Reporters march in Mexico
Ana Arana: Reporters march in Mexico
13 Aug 10

Just a few days after several thousand reporters marched in Mexico City and other cities across the country to protest attacks against the press, the journalism community is elated to have managed to organise such a gathering. But as former editor of El Universal Raymundo Riva Palacio warned his colleagues before the march, displays of protest only from the “infantry” are likely to achieve little unless news media owners join the cause.

Leading journalists made suggestions about how Saturday’s last minute marches should be followed up. On Tuesday, Roberto Rock, the former director of the daily El Universal urged march organisers to meet Frank La Rue, the UN’s Special Rapporteur for Freedom of Opinion and Expression and Catalina Botero, the Organisation of American States Special Rapporteur for Freedom of Expression, who will be visiting Mexico this week to investigate the situation of the Mexican press.

Rock is a member of the Inter American Press Association, one of the many international groups that has requested for years that the Mexican government to change the investigative system for journalists’ murders, taking it away from provincial authorities (Estados) to the federal authorities.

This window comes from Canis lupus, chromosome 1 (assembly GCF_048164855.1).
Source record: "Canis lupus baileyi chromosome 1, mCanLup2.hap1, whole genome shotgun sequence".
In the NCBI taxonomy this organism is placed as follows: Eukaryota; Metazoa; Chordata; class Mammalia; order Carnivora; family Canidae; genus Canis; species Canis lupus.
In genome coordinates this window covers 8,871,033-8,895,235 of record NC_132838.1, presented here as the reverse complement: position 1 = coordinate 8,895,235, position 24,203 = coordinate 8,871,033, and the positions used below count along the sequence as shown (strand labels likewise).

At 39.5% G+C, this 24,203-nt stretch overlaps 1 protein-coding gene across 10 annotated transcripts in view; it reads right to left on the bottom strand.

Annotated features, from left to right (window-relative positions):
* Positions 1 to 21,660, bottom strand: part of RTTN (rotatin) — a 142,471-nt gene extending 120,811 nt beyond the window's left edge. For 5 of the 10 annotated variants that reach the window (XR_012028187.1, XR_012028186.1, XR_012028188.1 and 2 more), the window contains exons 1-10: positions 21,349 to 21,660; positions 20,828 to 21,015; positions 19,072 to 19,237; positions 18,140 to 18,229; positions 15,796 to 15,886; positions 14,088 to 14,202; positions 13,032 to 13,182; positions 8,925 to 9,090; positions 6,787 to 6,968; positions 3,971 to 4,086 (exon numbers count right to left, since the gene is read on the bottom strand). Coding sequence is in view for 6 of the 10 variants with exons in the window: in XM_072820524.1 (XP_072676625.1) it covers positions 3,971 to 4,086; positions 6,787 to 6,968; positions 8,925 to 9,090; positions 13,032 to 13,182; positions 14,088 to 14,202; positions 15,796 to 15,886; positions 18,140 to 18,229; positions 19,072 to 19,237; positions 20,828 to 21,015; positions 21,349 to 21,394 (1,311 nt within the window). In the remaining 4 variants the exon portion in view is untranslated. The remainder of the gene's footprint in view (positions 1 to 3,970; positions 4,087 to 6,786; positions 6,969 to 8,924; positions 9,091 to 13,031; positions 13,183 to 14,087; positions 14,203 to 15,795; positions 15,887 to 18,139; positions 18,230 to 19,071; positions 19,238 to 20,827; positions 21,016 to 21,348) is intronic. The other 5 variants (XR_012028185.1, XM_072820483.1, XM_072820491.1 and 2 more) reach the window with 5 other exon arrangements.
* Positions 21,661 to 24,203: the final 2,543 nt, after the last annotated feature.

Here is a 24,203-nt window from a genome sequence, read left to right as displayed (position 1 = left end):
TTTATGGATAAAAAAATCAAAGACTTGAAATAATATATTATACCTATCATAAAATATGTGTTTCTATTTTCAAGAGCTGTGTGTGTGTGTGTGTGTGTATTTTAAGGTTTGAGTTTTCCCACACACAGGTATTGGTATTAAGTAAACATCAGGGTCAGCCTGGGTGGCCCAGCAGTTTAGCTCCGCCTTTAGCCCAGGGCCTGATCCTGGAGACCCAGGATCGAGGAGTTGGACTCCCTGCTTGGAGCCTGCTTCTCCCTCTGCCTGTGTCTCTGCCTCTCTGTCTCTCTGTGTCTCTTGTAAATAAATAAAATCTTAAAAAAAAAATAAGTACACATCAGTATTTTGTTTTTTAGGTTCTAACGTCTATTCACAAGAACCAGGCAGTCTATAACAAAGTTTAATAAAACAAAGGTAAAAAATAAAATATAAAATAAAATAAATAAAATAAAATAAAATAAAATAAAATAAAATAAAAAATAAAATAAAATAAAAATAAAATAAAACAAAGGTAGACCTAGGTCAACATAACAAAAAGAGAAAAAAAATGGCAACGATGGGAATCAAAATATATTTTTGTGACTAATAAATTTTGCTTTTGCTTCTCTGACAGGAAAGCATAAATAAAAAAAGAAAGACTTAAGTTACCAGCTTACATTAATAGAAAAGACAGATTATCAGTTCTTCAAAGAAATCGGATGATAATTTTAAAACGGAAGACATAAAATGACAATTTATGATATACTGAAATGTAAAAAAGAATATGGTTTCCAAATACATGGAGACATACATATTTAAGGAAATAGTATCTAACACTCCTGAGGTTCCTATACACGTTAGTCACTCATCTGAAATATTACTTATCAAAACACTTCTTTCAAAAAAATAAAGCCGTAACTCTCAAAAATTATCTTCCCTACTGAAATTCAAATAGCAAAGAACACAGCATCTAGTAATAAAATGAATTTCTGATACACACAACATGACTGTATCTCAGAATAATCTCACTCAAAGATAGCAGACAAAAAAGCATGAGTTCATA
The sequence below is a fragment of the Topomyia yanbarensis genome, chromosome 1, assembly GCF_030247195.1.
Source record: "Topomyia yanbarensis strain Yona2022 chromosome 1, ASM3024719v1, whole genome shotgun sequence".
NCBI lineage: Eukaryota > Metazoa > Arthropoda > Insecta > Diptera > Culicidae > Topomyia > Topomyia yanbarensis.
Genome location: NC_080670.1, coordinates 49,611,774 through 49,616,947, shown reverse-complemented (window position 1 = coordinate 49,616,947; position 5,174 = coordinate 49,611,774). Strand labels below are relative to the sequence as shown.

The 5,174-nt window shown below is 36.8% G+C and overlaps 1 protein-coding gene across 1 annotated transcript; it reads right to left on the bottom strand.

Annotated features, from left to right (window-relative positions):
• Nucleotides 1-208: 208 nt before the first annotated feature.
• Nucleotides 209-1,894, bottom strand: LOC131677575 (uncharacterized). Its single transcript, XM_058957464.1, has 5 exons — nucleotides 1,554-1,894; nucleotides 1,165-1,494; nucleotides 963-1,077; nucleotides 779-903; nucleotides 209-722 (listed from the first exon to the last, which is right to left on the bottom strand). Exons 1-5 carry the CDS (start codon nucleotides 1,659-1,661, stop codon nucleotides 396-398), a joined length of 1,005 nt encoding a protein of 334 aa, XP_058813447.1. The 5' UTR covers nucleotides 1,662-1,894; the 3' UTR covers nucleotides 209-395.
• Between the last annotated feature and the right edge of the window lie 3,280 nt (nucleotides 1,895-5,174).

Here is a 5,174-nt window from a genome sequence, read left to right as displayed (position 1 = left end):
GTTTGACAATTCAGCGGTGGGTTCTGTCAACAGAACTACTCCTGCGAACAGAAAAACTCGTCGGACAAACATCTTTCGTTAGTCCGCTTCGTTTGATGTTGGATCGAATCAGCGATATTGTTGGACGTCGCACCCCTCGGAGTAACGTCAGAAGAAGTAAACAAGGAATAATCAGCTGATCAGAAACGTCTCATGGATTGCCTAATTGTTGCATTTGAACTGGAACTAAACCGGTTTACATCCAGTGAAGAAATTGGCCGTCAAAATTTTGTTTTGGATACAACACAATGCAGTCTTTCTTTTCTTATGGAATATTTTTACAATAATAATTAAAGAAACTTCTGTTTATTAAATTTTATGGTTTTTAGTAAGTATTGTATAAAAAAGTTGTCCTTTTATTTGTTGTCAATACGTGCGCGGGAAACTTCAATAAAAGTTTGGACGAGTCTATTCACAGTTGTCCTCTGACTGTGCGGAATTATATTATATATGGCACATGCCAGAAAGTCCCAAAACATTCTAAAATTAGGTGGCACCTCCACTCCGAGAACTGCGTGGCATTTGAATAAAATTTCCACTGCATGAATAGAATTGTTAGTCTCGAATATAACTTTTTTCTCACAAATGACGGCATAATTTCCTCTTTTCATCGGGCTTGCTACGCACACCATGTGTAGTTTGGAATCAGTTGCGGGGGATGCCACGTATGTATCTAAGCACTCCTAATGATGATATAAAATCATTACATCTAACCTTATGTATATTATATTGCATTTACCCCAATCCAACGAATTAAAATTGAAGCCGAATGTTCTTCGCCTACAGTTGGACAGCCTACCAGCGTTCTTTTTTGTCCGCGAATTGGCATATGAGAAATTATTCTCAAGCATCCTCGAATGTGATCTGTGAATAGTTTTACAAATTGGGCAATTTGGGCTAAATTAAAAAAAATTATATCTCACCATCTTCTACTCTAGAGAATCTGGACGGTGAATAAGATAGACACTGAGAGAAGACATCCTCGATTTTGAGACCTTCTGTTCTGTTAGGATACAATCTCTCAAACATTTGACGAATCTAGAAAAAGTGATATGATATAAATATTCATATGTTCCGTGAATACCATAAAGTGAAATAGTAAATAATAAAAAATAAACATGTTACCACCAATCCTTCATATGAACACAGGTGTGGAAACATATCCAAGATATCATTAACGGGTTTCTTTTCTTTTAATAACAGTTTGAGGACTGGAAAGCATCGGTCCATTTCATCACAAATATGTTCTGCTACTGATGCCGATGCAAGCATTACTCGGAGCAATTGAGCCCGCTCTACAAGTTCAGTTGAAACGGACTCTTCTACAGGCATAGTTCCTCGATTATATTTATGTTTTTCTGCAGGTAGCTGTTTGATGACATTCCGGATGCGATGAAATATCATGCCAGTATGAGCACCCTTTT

Elsewhere in Latin America, in Uruguay, Judge Ana María Tellechea Reck sentenced journalist Alvaro Alfonso to 24 months in prison after he was convicted of having libeled former Montevideo provincial congressman for the Communist Party of Uruguay (PCU), Carlos Alberto Tutzó López in a 2008 book. The judged also demanded the “seizure” of all editions of the book Secretos del Partido Comunista (Secrets of the Communist Party).

In Brazil Elizeu Felício de Souza, who was sentenced to 23-and-a-half years in prison for his role in the 2002 death of television journalist Tim Lopes of TV Globo is openly selling drugs in the streets of Morro do Alemão, a shantytown in the north of Rio de Janeiro.

Images obtained by TV Globo show the escaped prisoner selling drugs, armed with a rifle and pistol, next to a city construction site. Tim Lopes was killed in 2002, after reporting on the sexual exploitation of children at drug traffickers’ “funk” parties in Rio de Janeiro’s favelas.

Yesterday in Bogota, Colombia, terrorists placed a car bomb near the building that houses Caracol, one of the country’s major radio stations. The bomb caused considerable damage injuring nine.